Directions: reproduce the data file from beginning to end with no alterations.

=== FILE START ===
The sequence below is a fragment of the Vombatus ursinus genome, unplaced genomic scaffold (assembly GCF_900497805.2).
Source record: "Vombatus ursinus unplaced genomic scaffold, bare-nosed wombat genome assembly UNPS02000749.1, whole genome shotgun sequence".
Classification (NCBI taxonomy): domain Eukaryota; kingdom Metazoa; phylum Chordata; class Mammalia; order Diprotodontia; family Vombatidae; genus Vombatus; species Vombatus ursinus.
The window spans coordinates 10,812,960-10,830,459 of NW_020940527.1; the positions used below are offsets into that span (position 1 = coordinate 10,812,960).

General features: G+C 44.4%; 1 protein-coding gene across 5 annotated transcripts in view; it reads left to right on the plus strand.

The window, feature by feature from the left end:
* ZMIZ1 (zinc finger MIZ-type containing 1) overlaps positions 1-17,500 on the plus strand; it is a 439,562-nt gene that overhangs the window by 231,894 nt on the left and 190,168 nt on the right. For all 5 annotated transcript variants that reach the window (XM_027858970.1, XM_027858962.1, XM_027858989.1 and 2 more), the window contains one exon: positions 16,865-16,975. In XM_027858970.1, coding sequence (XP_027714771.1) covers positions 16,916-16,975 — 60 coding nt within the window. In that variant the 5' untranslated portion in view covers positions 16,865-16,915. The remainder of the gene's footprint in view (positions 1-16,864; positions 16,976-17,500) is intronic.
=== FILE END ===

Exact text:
The sequence below is a fragment of the Vombatus ursinus genome, unplaced genomic scaffold (assembly GCF_900497805.2).
Source record: "Vombatus ursinus unplaced genomic scaffold, bare-nosed wombat genome assembly UNPS02000749.1, whole genome shotgun sequence".
Classification (NCBI taxonomy): domain Eukaryota; kingdom Metazoa; phylum Chordata; class Mammalia; order Diprotodontia; family Vombatidae; genus Vombatus; species Vombatus ursinus.
The window spans coordinates 10,812,960-10,830,459 of NW_020940527.1; the positions used below are offsets into that span (position 1 = coordinate 10,812,960).

General features: G+C 44.4%; 1 protein-coding gene across 5 annotated transcripts in view; it reads left to right on the plus strand.

The window, feature by feature from the left end:
* ZMIZ1 (zinc finger MIZ-type containing 1) overlaps positions 1-17,500 on the plus strand; it is a 439,562-nt gene that overhangs the window by 231,894 nt on the left and 190,168 nt on the right. For all 5 annotated transcript variants that reach the window (XM_027858970.1, XM_027858962.1, XM_027858989.1 and 2 more), the window contains one exon: positions 16,865-16,975. In XM_027858970.1, coding sequence (XP_027714771.1) covers positions 16,916-16,975 — 60 coding nt within the window. In that variant the 5' untranslated portion in view covers positions 16,865-16,915. The remainder of the gene's footprint in view (positions 1-16,864; positions 16,976-17,500) is intronic.